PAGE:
“Part of my job involves camping on the ice with clients when conditions allow. It’s a thrill lying there in the perfect silence like Shackleton and his team – albeit in a modern bivvy bag rather than their wool sleeping bags. Treading in the footsteps of Shackleton and sharing that story with others is the main attraction, but I also love the natural history: the wildlife is incredible.
“I find I need less sleep and have loads more energy whenever I’m here; it’s fantastic. Antarctica always makes me feel younger.”
Stephen Skinner, 29
“Arriving at Port Lockroy for the first time was unforgettable. We came in on a Zodiac [rigid inflatable boat], through driving sleet and snow and it felt like being in a movie. We couldn’t see the base at all, then suddenly it just appeared out of the blizzard. We dumped our kit on the beach, grabbed some shovels and started digging to try to find the door.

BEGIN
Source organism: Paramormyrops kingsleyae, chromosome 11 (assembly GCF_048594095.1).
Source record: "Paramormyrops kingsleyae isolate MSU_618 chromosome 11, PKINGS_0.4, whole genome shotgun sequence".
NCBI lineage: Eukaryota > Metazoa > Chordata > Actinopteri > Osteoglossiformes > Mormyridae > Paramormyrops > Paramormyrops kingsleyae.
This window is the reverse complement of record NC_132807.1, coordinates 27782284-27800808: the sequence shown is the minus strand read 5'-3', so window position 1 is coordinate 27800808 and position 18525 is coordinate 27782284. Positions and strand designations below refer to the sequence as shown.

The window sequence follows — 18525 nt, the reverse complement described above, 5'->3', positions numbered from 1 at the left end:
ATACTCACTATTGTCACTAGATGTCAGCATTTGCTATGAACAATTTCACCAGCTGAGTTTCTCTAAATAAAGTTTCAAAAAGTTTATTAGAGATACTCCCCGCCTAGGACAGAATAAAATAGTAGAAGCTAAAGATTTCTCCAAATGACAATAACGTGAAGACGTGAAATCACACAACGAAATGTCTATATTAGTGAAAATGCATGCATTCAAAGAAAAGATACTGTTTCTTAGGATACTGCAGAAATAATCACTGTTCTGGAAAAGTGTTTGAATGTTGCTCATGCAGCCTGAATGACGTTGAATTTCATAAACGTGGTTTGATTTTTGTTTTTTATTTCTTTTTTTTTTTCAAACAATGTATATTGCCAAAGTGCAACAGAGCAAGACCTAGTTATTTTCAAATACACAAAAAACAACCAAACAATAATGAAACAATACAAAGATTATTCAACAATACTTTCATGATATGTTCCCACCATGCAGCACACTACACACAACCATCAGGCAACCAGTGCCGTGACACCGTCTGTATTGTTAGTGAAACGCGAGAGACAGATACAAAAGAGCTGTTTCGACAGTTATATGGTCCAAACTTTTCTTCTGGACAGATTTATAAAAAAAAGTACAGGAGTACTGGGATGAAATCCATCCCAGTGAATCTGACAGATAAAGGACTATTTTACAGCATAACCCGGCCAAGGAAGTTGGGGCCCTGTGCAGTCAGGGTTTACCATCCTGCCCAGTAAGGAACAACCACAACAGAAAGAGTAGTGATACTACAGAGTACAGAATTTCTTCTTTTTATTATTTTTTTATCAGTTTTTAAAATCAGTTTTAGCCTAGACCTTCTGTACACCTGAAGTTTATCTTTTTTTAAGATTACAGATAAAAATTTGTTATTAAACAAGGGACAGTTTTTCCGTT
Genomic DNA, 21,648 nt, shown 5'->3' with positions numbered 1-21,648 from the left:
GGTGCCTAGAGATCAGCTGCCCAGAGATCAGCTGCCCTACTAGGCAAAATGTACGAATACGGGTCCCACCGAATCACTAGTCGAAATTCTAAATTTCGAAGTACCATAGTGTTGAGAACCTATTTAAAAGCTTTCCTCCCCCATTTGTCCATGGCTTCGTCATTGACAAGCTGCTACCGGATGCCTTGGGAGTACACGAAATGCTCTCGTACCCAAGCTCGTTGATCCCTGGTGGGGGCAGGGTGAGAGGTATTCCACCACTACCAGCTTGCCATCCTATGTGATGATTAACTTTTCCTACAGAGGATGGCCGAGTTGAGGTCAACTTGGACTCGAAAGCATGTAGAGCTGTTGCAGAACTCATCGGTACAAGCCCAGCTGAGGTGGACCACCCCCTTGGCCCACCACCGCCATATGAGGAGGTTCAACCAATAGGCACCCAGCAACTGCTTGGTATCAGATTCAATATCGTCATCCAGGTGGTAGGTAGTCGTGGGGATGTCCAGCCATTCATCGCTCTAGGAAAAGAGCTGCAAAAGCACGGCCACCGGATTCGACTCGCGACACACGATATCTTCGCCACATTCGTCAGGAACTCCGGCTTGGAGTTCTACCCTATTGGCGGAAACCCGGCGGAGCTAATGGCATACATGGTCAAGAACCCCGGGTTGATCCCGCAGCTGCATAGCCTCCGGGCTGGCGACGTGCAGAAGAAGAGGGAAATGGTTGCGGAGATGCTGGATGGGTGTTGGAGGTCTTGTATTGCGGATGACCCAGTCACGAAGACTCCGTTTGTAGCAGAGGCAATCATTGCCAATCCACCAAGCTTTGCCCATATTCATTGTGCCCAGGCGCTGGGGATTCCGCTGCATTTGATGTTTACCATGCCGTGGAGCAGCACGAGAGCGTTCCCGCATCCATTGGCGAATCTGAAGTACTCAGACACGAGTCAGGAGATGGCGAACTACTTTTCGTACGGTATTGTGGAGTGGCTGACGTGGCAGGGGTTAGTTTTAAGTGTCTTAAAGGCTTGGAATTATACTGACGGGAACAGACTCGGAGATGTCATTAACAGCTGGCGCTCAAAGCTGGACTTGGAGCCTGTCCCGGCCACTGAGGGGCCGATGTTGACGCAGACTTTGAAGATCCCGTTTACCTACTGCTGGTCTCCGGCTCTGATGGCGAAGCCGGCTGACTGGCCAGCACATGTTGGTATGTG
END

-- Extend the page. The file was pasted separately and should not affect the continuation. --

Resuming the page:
“Working days here are very changeable. They invariably involve digging to clear the snow, but I also have maintenance tasks around the museum, painting and repairing. Then there are my postal duties. This is the most southerly public Post Office in the world, and all of the mail from here goes back to the UK to be sorted, via the Falkland Islands. We rely on passing ships and Royal Navy vessels to take the sacks of mail for us.
“We have some old-school science to do here for the British Antarctic Survey as well, which I love. Things such as ionospheric studies of the sky and timed monitoring of the penguin colony next to the base. The penguins are awesome. We don’t have television here, so we simply open the curtains and watch penguin TV.
“We get up at 7am each morning, but because of the constant daylight it’s easy to overwork. Time runs away and we catch ourselves unwittingly working past midnight, so we monitor ourselves carefully.
“I don’t miss the internet at all. I find I sleep a lot better down here because I’m not staring at a tablet screen just before going to bed. The things I do miss are really tangible – it’s primarily friends and family.”
All photographs by Mark Chilvers